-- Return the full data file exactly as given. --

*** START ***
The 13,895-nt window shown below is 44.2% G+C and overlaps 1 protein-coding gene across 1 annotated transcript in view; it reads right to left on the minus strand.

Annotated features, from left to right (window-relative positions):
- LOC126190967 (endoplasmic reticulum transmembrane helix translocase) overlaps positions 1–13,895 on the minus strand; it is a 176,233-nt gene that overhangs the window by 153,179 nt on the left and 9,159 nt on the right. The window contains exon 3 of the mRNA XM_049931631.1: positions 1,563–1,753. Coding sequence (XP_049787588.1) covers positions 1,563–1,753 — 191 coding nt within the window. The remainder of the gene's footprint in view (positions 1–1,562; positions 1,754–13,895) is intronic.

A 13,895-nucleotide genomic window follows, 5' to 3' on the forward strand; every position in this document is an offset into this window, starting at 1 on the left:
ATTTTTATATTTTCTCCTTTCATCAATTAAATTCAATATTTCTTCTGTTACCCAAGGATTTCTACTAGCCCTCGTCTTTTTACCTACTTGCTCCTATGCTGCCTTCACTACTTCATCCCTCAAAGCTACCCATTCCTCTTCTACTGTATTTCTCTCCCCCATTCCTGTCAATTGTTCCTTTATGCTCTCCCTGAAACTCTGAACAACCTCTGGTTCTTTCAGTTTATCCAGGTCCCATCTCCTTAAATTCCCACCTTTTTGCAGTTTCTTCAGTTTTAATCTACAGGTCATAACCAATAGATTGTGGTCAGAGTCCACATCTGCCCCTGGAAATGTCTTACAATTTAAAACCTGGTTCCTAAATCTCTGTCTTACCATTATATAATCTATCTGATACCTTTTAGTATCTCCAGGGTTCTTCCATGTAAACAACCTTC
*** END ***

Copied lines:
The 13,895-nt window shown below is 44.2% G+C and overlaps 1 protein-coding gene across 1 annotated transcript in view; it reads right to left on the minus strand.

Annotated features, from left to right (window-relative positions):
- LOC126190967 (endoplasmic reticulum transmembrane helix translocase) overlaps positions 1–13,895 on the minus strand; it is a 176,233-nt gene that overhangs the window by 153,179 nt on the left and 9,159 nt on the right. The window contains exon 3 of the mRNA XM_049931631.1: positions 1,563–1,753. Coding sequence (XP_049787588.1) covers positions 1,563–1,753 — 191 coding nt within the window. The remainder of the gene's footprint in view (positions 1–1,562; positions 1,754–13,895) is intronic.

A 13,895-nucleotide genomic window follows, 5' to 3' on the forward strand; every position in this document is an offset into this window, starting at 1 on the left:
ATTTTTATATTTTCTCCTTTCATCAATTAAATTCAATATTTCTTCTGTTACCCAAGGATTTCTACTAGCCCTCGTCTTTTTACCTACTTGCTCCTATGCTGCCTTCACTACTTCATCCCTCAAAGCTACCCATTCCTCTTCTACTGTATTTCTCTCCCCCATTCCTGTCAATTGTTCCTTTATGCTCTCCCTGAAACTCTGAACAACCTCTGGTTCTTTCAGTTTATCCAGGTCCCATCTCCTTAAATTCCCACCTTTTTGCAGTTTCTTCAGTTTTAATCTACAGGTCATAACCAATAGATTGTGGTCAGAGTCCACATCTGCCCCTGGAAATGTCTTACAATTTAAAACCTGGTTCCTAAATCTCTGTCTTACCATTATATAATCTATCTGATACCTTTTAGTATCTCCAGGGTTCTTCCATGTAAACAACCTTC